CISPA's Back, But Maybe Not for Long


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Congress is again taking up the Cyber Intelligence Sharing and Protection Act (CISPA), the controversial, privacy-violating-in-the-name-of-fighting-cyberterrorism legislation that clears Internet companies to share your information with the government.

Today, President Barack Obama's administration threatened a veto, just as it had last year. CNet reports:

In a statement this afternoon, President Obama's aides said they "would recommend that he veto the bill," which is scheduled for a House of Representatives floor vote this week.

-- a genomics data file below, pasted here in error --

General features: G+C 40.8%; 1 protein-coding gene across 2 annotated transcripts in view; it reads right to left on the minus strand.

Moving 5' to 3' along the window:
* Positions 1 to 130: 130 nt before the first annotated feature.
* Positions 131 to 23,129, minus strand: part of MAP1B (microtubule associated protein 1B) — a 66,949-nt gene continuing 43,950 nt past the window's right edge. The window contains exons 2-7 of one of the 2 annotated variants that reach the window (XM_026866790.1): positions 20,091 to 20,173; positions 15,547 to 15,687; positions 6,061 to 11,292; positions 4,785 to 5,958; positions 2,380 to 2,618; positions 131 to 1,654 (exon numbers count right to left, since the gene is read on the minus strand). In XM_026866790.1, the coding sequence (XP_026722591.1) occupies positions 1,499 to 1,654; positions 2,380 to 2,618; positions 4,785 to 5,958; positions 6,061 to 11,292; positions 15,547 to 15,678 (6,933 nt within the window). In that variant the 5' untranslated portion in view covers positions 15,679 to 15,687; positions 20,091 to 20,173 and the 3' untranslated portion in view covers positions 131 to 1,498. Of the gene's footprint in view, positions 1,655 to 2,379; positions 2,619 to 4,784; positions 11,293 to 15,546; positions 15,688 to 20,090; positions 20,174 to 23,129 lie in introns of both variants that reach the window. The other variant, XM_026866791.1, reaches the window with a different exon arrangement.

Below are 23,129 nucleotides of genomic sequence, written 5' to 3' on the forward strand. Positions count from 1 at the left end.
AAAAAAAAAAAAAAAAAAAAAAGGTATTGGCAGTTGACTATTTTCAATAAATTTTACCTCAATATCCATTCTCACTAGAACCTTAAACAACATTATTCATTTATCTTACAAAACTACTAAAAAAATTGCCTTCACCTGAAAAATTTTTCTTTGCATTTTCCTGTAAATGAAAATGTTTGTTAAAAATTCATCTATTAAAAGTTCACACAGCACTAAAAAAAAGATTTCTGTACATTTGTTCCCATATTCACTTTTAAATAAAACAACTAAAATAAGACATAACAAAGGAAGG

A House committee approved CISPA last week without four key privacy amendments. Sought by CISPA opponents, the amendments would have curbed the National Security Agency's ability to collect confidential data.

The White House had threatened a CISPA veto last year, but its backers had hoped that some changes they made, coupled with a related presidential executive order in January, meant the veto threat would not be renewed.

Republican Michigan Rep. Justin Amash tweeted today that an amendment he introduced to try to shore up user privacy protections was rejected. He has said he will be voting against CISPA's passage.

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